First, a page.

ANC talk of ‘colour revolution’ a worry

MARKING THE ORANGE: A crowd at Independence Square in Kiev, Ukraine, with posters of former Prime Minister Yulia Tymoshenko who led the 2004 Orange Revolution Picture: GETTY IMAGES
MARKING THE ORANGE: A crowd at Independence Square in Kiev, Ukraine, with posters of former Prime Minister Yulia Tymoshenko who led the 2004 Orange Revolution Picture: GETTY IMAGES
The term “colour revolution” has recently found its way into South Africa’s political vocabulary. The evocative phrase is increasingly cropping up in government and ruling party speeches.

ANC secretary-general Gwede Mantashe has, for instance, claimed that the party is under threat from a “colour revolution”.

And in a recent speech David Mahlobo, former State Security Minister and now energy minister, argued that African countries are also under threat. He claimed that these “colour revolutions” were as a result of the “nefarious activities of rogue NGOs threatening national security”.

It is easy to dismiss Mantashe’s and Mahlobo’s statements as the rantings of an increasingly paranoid ruling elite. But doing so would be a mistake.

The “colour revolution” is a full-blown intelligence doctrine – or a principle of intelligence policy – used by authoritarian or semi-authoritarian regimes to guide responses to protest movements. It is most closely associated with regimes in the former Soviet Union countries and the Balkans.

In South Africa, “colour revolution” talk is now being translated into deeds. In his recently released book, The President’s Keepers Jacques Pauw, the investigative journalist, claims that: “One of the ‘colour revolutions’ that the State Security Agency identified as promoting ‘regime change’ was the #FeesMustFall student protests’, and that these protests could lead to ‘an attempted coup d’état”.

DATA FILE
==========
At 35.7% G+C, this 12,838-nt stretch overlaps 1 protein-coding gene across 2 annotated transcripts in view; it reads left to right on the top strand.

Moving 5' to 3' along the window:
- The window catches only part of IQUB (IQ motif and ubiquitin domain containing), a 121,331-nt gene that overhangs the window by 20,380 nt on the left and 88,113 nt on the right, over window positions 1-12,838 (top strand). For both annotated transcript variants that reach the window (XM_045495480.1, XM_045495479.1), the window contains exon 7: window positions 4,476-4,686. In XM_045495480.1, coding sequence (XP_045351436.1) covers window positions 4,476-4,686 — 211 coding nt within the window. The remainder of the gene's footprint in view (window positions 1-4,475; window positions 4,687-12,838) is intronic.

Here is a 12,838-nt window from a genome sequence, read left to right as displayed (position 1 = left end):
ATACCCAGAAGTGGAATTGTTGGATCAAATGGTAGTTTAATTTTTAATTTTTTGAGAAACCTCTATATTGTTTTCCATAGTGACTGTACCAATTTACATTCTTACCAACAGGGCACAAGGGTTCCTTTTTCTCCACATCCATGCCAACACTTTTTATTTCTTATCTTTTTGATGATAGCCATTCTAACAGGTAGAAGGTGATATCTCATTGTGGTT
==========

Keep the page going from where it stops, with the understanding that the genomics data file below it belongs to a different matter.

Sources also told Pauw the police recruited spies from within the movement to infiltrate student organisations.

The government’s appropriation of this doctrine strongly suggests South Africa has been swapping notes with countries such as Russia on how to contain popular dissent.

And when legitimate organisations are treated as criminally suspect, democracy itself is threatened.

Eurasian ‘colour contagion’

The fall of the Berlin Wall in 1989 spelt the end of authoritarian communism. More than a decade later a diverse series of pro-democracy protests broke out across the region.

The first was the Rose revolution in Georgia in 2003.

This was followed by the Ukrainian Orange revolution in 2004 and then the Tulip revolution in Kyrgyzstan in 2005.

The name “colour revolution” came from the fact that they had all adopted particular colours, or flowers, to represent their struggles.

The protest movements mainly used non-violent strategies, focusing on regime change through democratic elections. Some were true mass protests, while others were middle-class led, with significant student and NGO involvement.

Regimes used the term “colour revolution” to explain the contagion of the protests, which they said had spread because Western countries have sponsored them to ensure pro-Western regime change.